Rule of thumb is: just use TLS 1.3 if you can. That includes using TLS 1.3 in mutual auth mode if you need to validate both client and server identities. It comes with a lot of PKI for free to help address the "how do you know you can trust the other guy on the line?" problem. If you want the client/server to trust a restricted list of servers/clients, most clients and servers have that capability.
If SSL/TLS won't suffice and you just need to create an end to end "thing" with proof of identity, then libsodium is probably fine.
If you're looking for a more general purpose crypto library where you need to mix and match algorithms, I'd recommend something like Google Tink (https://github.com/google/tink), or the high level interface to the native API's that come with the OS. On OS X that's the native security framework (https://developer.apple.com/documentation/security), and on Windows that's the .NET cryptography library (https://docs.microsoft.com/en-us/dotnet/api/system.security....).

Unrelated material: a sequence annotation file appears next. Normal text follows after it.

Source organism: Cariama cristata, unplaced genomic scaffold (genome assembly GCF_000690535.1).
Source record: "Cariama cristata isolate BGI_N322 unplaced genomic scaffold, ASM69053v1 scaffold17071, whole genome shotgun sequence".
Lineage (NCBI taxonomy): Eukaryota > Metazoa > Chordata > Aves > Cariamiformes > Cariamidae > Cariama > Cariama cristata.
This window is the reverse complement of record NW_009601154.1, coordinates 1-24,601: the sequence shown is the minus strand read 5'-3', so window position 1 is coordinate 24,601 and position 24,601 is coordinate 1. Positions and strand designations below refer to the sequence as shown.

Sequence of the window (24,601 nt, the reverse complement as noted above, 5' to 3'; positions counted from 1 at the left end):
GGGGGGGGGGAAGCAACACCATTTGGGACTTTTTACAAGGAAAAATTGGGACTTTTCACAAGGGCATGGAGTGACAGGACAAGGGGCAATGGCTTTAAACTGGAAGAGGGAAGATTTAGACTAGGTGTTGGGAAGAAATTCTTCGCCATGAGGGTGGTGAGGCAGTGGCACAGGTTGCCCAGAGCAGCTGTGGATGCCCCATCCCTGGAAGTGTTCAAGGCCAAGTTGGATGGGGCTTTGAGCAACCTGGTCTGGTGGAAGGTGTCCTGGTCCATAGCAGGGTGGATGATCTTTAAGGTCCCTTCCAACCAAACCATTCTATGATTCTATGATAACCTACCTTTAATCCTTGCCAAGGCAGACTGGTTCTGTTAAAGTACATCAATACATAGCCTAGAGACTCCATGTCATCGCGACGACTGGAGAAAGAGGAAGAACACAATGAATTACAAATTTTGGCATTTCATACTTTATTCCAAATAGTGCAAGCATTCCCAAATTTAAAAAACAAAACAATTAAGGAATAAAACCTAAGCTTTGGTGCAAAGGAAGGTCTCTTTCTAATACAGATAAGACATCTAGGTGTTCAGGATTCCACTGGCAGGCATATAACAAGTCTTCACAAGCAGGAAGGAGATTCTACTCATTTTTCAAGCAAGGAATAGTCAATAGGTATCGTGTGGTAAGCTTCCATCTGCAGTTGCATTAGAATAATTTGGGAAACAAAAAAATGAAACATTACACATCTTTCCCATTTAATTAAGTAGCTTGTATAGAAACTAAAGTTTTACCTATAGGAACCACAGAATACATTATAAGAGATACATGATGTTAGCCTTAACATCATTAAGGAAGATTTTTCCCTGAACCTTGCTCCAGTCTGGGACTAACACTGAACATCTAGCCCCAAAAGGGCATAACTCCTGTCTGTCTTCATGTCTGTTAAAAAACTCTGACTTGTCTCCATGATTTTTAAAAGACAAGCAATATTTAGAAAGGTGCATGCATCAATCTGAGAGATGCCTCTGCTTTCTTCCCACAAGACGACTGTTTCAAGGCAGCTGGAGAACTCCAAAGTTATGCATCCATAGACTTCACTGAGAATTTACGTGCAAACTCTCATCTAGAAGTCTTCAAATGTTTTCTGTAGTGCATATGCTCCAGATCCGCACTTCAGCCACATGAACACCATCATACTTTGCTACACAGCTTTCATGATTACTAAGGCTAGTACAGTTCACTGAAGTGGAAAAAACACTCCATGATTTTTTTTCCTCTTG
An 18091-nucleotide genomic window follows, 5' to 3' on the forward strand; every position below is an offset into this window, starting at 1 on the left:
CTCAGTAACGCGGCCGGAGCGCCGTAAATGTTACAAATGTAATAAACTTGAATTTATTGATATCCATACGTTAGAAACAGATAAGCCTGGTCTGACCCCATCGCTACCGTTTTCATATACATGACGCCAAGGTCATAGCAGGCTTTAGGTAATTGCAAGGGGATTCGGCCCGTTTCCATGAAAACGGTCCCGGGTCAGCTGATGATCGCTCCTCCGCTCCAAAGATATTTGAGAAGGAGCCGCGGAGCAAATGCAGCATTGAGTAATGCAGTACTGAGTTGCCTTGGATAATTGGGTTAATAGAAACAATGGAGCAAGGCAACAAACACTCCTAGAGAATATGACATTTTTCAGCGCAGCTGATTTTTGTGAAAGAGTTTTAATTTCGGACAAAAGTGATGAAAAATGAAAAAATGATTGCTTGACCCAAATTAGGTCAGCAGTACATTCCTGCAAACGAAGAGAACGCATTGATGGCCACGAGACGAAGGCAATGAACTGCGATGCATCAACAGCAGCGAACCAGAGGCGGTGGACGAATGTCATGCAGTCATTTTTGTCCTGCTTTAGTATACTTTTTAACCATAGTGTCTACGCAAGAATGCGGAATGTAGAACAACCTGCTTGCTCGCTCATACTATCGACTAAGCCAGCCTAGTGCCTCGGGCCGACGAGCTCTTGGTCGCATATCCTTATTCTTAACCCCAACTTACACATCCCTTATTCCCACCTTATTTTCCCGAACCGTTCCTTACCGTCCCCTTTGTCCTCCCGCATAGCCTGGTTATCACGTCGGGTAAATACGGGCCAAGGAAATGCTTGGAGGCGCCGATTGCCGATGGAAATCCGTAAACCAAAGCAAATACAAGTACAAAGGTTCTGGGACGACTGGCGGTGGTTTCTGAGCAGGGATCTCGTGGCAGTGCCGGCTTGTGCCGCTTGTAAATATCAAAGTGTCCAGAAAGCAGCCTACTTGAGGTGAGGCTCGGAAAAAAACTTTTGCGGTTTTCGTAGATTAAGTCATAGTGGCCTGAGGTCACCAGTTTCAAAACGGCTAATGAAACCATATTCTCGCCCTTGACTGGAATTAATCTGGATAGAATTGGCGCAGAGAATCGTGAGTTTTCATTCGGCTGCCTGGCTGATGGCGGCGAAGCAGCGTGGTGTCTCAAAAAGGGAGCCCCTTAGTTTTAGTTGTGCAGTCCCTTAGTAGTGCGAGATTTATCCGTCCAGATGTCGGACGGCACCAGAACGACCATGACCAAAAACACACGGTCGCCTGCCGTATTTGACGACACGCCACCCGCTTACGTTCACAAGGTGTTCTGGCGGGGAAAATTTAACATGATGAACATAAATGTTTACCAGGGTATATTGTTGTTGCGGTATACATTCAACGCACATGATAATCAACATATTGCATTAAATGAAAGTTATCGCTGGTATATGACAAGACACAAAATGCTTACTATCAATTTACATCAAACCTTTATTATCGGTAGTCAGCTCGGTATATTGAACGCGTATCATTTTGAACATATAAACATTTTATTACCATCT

If you need even more flexibility and are willing to do the research to avoid the footguns, there's always OpenSSL/LibreSSL, but that comes with a huge footgun warning.
I would hesitate to trust a high stakes system (like, controlling a regional power grid) with TLS's default PKI. There are hundreds of certificate authorities out there, all of which can vouch for everything. Compromising one certificate authority is enough to mount a man in the middle attack.
Granted, this is not a trivial attack, and TLS as it is now is mostly sufficient for your regular online shopping. More critical applications however need a dedicated PKI.
If you want the client/server to trust a restricted list of servers/clients, most clients and servers have that capability.
If you are running a regional power grid, TLS as a technology is still fine, but you should absolutely not trust the default PKI.
(it's unclear from the text whether ECIES is implemented in libsodium or only Curve25519, the internet seems to believe nacl (/libsodium) implements its own superior variant of ECIES called crypto_box)